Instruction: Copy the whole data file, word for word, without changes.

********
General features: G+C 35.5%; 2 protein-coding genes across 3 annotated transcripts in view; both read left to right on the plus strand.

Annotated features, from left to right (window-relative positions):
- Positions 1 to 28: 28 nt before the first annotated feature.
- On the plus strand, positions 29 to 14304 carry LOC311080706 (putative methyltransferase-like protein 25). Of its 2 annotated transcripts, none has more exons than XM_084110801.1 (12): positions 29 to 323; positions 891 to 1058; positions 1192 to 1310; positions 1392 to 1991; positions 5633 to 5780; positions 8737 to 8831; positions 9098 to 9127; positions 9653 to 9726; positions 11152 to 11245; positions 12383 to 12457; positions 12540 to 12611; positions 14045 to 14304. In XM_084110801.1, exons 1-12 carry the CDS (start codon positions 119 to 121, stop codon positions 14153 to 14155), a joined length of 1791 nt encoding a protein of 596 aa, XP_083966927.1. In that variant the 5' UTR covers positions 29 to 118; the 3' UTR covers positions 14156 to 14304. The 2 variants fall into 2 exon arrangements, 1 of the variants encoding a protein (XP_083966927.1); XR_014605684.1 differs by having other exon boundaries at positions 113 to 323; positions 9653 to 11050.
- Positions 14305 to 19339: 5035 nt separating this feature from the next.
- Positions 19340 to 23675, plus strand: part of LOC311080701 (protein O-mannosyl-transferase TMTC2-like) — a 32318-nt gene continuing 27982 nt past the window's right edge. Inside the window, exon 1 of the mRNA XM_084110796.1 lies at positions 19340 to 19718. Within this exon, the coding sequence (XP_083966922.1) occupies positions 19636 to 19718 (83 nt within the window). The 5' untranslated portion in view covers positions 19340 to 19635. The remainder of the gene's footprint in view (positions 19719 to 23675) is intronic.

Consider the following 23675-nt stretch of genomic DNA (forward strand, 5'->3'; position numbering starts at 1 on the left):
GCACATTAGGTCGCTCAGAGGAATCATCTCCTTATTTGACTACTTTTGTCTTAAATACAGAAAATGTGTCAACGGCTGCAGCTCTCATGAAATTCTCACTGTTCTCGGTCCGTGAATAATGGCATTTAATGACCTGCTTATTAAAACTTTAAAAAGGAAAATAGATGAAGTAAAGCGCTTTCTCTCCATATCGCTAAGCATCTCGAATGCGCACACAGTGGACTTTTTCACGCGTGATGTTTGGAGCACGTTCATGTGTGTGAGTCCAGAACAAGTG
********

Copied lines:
General features: G+C 35.5%; 2 protein-coding genes across 3 annotated transcripts in view; both read left to right on the plus strand.

Annotated features, from left to right (window-relative positions):
- Positions 1 to 28: 28 nt before the first annotated feature.
- On the plus strand, positions 29 to 14304 carry LOC311080706 (putative methyltransferase-like protein 25). Of its 2 annotated transcripts, none has more exons than XM_084110801.1 (12): positions 29 to 323; positions 891 to 1058; positions 1192 to 1310; positions 1392 to 1991; positions 5633 to 5780; positions 8737 to 8831; positions 9098 to 9127; positions 9653 to 9726; positions 11152 to 11245; positions 12383 to 12457; positions 12540 to 12611; positions 14045 to 14304. In XM_084110801.1, exons 1-12 carry the CDS (start codon positions 119 to 121, stop codon positions 14153 to 14155), a joined length of 1791 nt encoding a protein of 596 aa, XP_083966927.1. In that variant the 5' UTR covers positions 29 to 118; the 3' UTR covers positions 14156 to 14304. The 2 variants fall into 2 exon arrangements, 1 of the variants encoding a protein (XP_083966927.1); XR_014605684.1 differs by having other exon boundaries at positions 113 to 323; positions 9653 to 11050.
- Positions 14305 to 19339: 5035 nt separating this feature from the next.
- Positions 19340 to 23675, plus strand: part of LOC311080701 (protein O-mannosyl-transferase TMTC2-like) — a 32318-nt gene continuing 27982 nt past the window's right edge. Inside the window, exon 1 of the mRNA XM_084110796.1 lies at positions 19340 to 19718. Within this exon, the coding sequence (XP_083966922.1) occupies positions 19636 to 19718 (83 nt within the window). The 5' untranslated portion in view covers positions 19340 to 19635. The remainder of the gene's footprint in view (positions 19719 to 23675) is intronic.

Consider the following 23675-nt stretch of genomic DNA (forward strand, 5'->3'; position numbering starts at 1 on the left):
GCACATTAGGTCGCTCAGAGGAATCATCTCCTTATTTGACTACTTTTGTCTTAAATACAGAAAATGTGTCAACGGCTGCAGCTCTCATGAAATTCTCACTGTTCTCGGTCCGTGAATAATGGCATTTAATGACCTGCTTATTAAAACTTTAAAAAGGAAAATAGATGAAGTAAAGCGCTTTCTCTCCATATCGCTAAGCATCTCGAATGCGCACACAGTGGACTTTTTCACGCGTGATGTTTGGAGCACGTTCATGTGTGTGAGTCCAGAACAAGTG